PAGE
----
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    Has God moved? – Ask the Rabbi

    Q. Rabbi Nathan Cardozo said recently that God has moved and is no longer in the synagogue. Do you agree?

    A. Rabbi Cardozo makes three main points:
    1. True seekers are not generally found in synagogues but in cafes, non-traditional minyanim, study halls, etc.;

    2. Synagogues are largely devoid of the spiritual, meaningful and experiential;

    3. Observant Jews are in denial, focussing on contrived legal questions and ignoring the “big picture” issues.

    He is partly right – and partly wrong. Where he is right is that some synagogues run their affairs in a routine, perfunctory way without emotional, spiritual or intellectual excitement. Genuine seeking and encounter is the last thing that happens there.

    The old joke has come true: “I’ll let you into the synagogue, but don’t let me catch you praying”. There is no danger of people actually praying in some shules.

    Congregants gallop through the pages of the Siddur, stop for a conversation (usually on irrelevancies such as what she’s wearing and what’s doing in the stock market), and God either isn’t there or maybe all He gets is a passing nod.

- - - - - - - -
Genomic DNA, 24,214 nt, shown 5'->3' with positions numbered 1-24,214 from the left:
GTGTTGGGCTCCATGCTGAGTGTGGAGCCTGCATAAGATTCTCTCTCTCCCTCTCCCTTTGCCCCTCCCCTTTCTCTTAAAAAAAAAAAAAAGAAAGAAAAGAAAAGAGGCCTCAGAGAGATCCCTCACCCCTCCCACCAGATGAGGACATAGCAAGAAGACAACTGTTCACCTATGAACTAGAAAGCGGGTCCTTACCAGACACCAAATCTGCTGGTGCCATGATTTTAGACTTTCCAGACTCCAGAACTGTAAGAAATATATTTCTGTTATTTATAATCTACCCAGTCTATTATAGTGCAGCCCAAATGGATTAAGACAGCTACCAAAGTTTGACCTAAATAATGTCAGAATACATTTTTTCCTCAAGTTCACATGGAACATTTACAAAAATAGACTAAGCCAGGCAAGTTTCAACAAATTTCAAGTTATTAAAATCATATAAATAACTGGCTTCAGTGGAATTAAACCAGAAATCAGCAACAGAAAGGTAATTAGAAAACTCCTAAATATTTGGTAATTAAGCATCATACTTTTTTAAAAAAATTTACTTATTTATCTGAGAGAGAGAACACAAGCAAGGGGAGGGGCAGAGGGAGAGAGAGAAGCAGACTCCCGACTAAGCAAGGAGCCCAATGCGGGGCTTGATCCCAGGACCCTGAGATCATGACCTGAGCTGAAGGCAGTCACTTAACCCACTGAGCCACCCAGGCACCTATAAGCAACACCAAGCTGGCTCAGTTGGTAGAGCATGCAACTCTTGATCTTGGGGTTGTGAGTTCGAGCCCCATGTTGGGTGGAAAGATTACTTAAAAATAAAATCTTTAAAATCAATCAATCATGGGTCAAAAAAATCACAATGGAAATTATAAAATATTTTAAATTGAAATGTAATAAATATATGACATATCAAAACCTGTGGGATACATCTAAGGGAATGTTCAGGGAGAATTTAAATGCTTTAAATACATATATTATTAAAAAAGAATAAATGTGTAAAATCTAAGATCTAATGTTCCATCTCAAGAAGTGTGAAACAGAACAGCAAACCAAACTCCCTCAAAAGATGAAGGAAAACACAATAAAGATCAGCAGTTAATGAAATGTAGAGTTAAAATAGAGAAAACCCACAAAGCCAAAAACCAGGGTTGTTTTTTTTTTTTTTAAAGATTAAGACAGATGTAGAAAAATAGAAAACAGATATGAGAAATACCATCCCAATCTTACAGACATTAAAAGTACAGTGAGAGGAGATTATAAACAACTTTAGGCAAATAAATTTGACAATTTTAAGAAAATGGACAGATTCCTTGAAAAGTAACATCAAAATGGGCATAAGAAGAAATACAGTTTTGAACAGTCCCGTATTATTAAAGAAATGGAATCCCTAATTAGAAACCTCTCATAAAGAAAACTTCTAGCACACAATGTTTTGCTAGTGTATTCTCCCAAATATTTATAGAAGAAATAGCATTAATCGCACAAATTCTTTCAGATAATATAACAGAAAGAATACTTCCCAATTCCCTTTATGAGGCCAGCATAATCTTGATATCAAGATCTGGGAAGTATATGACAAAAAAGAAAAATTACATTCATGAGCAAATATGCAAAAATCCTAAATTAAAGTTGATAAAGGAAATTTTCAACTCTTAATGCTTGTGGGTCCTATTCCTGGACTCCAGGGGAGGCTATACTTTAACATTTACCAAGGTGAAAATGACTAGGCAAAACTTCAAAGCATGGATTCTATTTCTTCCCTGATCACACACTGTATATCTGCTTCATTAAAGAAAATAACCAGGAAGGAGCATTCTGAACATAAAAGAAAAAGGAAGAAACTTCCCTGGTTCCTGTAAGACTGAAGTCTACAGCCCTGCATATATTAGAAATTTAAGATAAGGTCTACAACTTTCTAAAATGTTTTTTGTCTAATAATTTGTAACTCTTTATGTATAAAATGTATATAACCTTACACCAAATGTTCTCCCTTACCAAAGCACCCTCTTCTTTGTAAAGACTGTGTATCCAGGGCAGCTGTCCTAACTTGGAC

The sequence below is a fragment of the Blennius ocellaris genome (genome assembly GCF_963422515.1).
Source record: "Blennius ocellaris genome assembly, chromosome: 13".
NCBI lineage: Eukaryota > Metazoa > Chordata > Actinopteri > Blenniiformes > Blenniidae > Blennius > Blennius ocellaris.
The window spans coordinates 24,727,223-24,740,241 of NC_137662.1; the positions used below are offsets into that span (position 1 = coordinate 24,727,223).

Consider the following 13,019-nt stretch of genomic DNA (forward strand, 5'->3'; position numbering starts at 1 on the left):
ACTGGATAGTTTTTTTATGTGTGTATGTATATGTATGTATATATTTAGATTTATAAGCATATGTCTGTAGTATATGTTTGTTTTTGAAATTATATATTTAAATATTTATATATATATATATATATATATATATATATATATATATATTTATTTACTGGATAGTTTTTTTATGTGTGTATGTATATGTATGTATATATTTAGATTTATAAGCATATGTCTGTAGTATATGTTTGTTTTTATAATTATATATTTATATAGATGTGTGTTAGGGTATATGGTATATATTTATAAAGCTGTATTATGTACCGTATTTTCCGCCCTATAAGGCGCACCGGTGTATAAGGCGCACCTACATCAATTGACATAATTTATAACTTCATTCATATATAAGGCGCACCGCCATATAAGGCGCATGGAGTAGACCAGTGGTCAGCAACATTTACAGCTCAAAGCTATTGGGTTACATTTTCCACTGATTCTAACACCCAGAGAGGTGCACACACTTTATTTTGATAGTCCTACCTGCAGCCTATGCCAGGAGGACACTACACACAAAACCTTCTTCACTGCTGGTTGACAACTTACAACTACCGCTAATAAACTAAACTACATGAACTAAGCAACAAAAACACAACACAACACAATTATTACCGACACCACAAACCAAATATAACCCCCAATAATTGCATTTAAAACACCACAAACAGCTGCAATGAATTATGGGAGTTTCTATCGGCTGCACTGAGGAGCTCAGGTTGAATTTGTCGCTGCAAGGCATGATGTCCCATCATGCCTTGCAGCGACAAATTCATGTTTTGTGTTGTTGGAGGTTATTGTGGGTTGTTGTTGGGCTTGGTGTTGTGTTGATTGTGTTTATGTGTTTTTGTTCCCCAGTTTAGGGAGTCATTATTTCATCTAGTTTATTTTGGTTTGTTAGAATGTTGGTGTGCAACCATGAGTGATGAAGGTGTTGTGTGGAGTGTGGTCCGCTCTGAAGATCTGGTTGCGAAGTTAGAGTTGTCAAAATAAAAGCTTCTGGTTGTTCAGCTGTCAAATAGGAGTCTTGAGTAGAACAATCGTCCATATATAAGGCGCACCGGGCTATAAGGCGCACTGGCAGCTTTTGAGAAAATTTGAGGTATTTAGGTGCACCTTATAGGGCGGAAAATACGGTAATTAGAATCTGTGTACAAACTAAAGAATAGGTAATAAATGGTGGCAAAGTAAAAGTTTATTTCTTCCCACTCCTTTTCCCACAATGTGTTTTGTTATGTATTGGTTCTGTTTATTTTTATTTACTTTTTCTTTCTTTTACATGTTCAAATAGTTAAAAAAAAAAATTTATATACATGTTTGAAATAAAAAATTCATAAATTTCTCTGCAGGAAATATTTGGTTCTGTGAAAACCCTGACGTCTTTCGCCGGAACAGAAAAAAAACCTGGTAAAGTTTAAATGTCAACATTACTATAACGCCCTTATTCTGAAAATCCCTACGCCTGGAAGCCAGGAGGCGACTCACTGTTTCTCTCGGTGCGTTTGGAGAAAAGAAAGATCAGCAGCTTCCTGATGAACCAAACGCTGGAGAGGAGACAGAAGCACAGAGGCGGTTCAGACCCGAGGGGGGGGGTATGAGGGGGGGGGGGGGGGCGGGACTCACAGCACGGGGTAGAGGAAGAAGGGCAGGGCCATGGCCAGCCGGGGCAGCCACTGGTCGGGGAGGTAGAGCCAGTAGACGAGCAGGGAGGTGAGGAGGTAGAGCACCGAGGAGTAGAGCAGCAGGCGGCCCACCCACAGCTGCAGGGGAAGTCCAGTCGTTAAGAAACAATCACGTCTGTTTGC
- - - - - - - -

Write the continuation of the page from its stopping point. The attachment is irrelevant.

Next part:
Other places, maybe those which Rabbi Cardozo enumerates, maybe the beach, the hills, even a quiet garden, are more conducive to spiritual experience. Sometimes the seeker finds Him simply through being alone.

    Sermons feature “big picture” issues – but without passion or urgency, and so wrapped up in banalities and rhetoric that they mean nothing to anybody, not even the preacher. Shiurim address little points of little significance – almost like the medievals who debated how many angels could sit on the point of a pin.

    If this is all true, let’s feel sorry for God. We tell the secularists that one can’t have Judaism without God, but we ourselves are fostering a Judaism where God hardly figures.

    Outside the synagogue one can certainly find God, but the soaring moments are occasional and ephemeral. They can’t be relied upon. They can also be anarchic. Their spiritual quality is not necessarily God. Nor does the spiritual encounter necessarily make a difference to a person’s life, or the world.

    The synagogue should not be written off. Its agenda item is God – and man’s relationship to Him. Forget about who gets sh’lishi or shishi. Think big. But small synagogues need to become large: large synagogues need to become small.

    Small synagogues need to become more than comfort zones for catching a Kaddish, but quiet places of humming and meditation. Large synagogues need to create a sense of fellowship with less formality and more moments of quiet in the midst of the pomp and ceremony.

    Both need to arouse and re-charge the soul, and send people back into the world as better people with a task.

    A verse from Psalm 16 is emblazoned in many synagogues, Shiviti HaShem l’negdi tamid – “I set the Lord always before me”. That verse prefaces the Code of Jewish Law and says, “If the Divine Presence is with you always, you are sure to make it a better world on behalf of God”.

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